Does Your HOA Allow You To Build a Fence? Let’s Find Out…

HOAs & Fences

Let’s face it, HOAs sometimes suck. While they exist to cultivate a sense of security and community and to maintain property values, many of us see their efforts as a massive over-step in terms of privacy and liberty.  Arguments can be made for both sides, but regardless of where you stand, it’s always good to be educated on any HOAs in places that you live or that you plan to live, ESPECIALLY if you’re planning on building a fence. 

Here at Aluminum Fences Direct, we’re about convenience and empowering property owners, so let us arm you with all the knowledge you need about those pesky HOAs.

A State-by-State Guide to HOAs

Now the thing about HOAs is that there are a TON of them in every state, so a full-on guide to each and every one of the over 370,000 HOAs would obviously be an insane undertaking that I’m not getting paid enough to tackle. Luckily, the Homeowners Protection Bureau has already done that work for us. If you have general questions that you need answered, just click on your state of choice down below:





























New Hampshire

New Jersey

New Mexico

New York

North Carolina

North Dakota





Rhode Island

South Carolina

South Dakota







West Virginia



HOAs and Aluminum Fencing

As you probably already know, fencing is kind of what we do. If you want to know more about proposing aluminum fencing to your HOA, we created a handy little guide to that a few years back that you can check out here. But there are other details about fencing that are worthy of discussion too, so let’s dig into that a little bit.

HOAs Can Be VERY Nitpicky With Fencing

Look, HOAs might be here to help, but it sure doesn’t always feel like it. One of the ways that problems arise between HOAs and homeowners is with just how specific HOAs can be when it comes to their guidelines and restrictions within their communities. There’s a good chance that they’re not going to like your ideas initially, or that they’ll have some opinions and adjustment that don’t sit well with you. 

Like with any relationship, it’s all about compromise, so just expect some potentially-lengthy back-and-forth with your HOA and make sure that your plans for building are clearly outlined. We specialize in guiding you through the process of fence building step-by-step, so if you’re running into problems, contact us and we can help you out.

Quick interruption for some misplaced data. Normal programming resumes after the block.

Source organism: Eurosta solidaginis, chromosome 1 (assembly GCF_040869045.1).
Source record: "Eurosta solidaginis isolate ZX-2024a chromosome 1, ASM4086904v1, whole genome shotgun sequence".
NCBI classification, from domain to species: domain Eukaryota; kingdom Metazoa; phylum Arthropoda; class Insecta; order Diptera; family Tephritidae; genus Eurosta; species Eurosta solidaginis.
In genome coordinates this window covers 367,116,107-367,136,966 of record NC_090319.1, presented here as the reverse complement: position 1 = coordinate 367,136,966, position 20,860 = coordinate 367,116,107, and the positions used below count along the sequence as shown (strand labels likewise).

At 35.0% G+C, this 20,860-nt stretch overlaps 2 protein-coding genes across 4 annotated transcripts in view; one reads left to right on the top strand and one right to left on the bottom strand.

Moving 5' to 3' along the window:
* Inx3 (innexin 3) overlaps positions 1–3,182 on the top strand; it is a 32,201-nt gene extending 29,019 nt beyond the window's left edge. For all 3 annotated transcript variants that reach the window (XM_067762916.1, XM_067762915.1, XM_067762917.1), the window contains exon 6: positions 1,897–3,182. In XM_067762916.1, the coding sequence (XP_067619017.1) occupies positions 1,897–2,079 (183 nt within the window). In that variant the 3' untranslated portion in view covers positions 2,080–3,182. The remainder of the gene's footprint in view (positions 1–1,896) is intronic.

Your Fence, HOAs, & The Law

As backwards as it might seem, most fencing laws are loosely regulated or  ill-defined, so it’s up to local HOAs to enforce fencing guidelines more strongly. Basically, HOAs pick up the slack for the law, so you don’t have much legal recourse if you find yourself at an impasse with your HOA about what you want do with your fence.

Additionally, if your fence borders a neighbor’s property, then it’s considered something called a “Boundary Fence”. That means that there’s an allotted portion of the fence where you and your neighbor share dual ownership, so you’ll want to make sure that you’re 1) familiar with your property’s boundary lines and 2) that you and your neighbor are on the same page regarding what you want to do with the fence for that allotted portion. Like we said before, just make sure your HOA knows exactly what you plan to do BEFORE you buy. Otherwise, you’re in for a world of frustration and grief.

Some Typical HOA Rules You’ll Run Into

As we’ve been over, every HOA is different and we can’t speak for all of them. However, there are some regulations that are more common than others, so just remember that you’ll PROBABLY run into these, but there’s a good chance you also won’t.

Minimum Fence Height/Width

A lot of HOAs have a minimum height/width that they’ll enforce on you. A 4ft. height with no more than 4 inches in between pickets is a common example of what they’ll tell you.

Property Lines

Your fence might have to be positioned a particular length from your property lines (we call this a “setback”). Again, this will require you to have up-to-date and legally recognized property boundary surveys, so if you don’t have that info, contact a land surveyor asap.

In Conclusion

Building and staying on your HOAs good side is really just a game of preparation. Knowing the exact fence that you want to build, where you want to build it, and checking in with your HOA before you get started will undoubtedly make the process less of a hassle.
If you need help getting the details squared away or finding a fence that works within your HOA guidelines (and that you can put together yourself), check out our site. We’ll get you taken care of.

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